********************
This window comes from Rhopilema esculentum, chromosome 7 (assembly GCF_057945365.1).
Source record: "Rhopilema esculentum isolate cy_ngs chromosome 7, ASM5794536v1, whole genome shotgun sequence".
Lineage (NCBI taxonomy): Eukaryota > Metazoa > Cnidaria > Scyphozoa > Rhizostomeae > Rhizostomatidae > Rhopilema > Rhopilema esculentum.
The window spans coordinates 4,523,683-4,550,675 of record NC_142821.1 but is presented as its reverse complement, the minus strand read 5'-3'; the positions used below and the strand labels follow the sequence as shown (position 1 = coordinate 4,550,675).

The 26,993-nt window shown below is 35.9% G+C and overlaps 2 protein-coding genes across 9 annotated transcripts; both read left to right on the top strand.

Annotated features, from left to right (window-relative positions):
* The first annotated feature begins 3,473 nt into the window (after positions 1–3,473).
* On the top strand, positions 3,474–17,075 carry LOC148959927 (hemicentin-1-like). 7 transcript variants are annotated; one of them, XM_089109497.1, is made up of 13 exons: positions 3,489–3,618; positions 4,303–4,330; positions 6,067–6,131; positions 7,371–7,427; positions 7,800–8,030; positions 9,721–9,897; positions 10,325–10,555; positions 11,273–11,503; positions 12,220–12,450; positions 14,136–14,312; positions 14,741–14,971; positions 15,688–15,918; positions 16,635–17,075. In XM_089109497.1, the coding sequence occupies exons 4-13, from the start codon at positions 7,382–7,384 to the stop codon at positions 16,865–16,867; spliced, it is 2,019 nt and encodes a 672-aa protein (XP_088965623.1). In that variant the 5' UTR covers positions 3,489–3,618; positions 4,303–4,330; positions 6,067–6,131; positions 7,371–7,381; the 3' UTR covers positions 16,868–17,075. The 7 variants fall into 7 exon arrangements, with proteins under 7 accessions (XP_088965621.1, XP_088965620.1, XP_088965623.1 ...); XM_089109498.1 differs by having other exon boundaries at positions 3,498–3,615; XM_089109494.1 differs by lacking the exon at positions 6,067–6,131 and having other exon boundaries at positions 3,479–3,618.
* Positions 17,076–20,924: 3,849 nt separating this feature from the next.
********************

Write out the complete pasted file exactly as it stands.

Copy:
This window comes from Rhopilema esculentum, chromosome 7 (assembly GCF_057945365.1).
Source record: "Rhopilema esculentum isolate cy_ngs chromosome 7, ASM5794536v1, whole genome shotgun sequence".
Lineage (NCBI taxonomy): Eukaryota > Metazoa > Cnidaria > Scyphozoa > Rhizostomeae > Rhizostomatidae > Rhopilema > Rhopilema esculentum.
The window spans coordinates 4,523,683-4,550,675 of record NC_142821.1 but is presented as its reverse complement, the minus strand read 5'-3'; the positions used below and the strand labels follow the sequence as shown (position 1 = coordinate 4,550,675).

The 26,993-nt window shown below is 35.9% G+C and overlaps 2 protein-coding genes across 9 annotated transcripts; both read left to right on the top strand.

Annotated features, from left to right (window-relative positions):
* The first annotated feature begins 3,473 nt into the window (after positions 1–3,473).
* On the top strand, positions 3,474–17,075 carry LOC148959927 (hemicentin-1-like). 7 transcript variants are annotated; one of them, XM_089109497.1, is made up of 13 exons: positions 3,489–3,618; positions 4,303–4,330; positions 6,067–6,131; positions 7,371–7,427; positions 7,800–8,030; positions 9,721–9,897; positions 10,325–10,555; positions 11,273–11,503; positions 12,220–12,450; positions 14,136–14,312; positions 14,741–14,971; positions 15,688–15,918; positions 16,635–17,075. In XM_089109497.1, the coding sequence occupies exons 4-13, from the start codon at positions 7,382–7,384 to the stop codon at positions 16,865–16,867; spliced, it is 2,019 nt and encodes a 672-aa protein (XP_088965623.1). In that variant the 5' UTR covers positions 3,489–3,618; positions 4,303–4,330; positions 6,067–6,131; positions 7,371–7,381; the 3' UTR covers positions 16,868–17,075. The 7 variants fall into 7 exon arrangements, with proteins under 7 accessions (XP_088965621.1, XP_088965620.1, XP_088965623.1 ...); XM_089109498.1 differs by having other exon boundaries at positions 3,498–3,615; XM_089109494.1 differs by lacking the exon at positions 6,067–6,131 and having other exon boundaries at positions 3,479–3,618.
* Positions 17,076–20,924: 3,849 nt separating this feature from the next.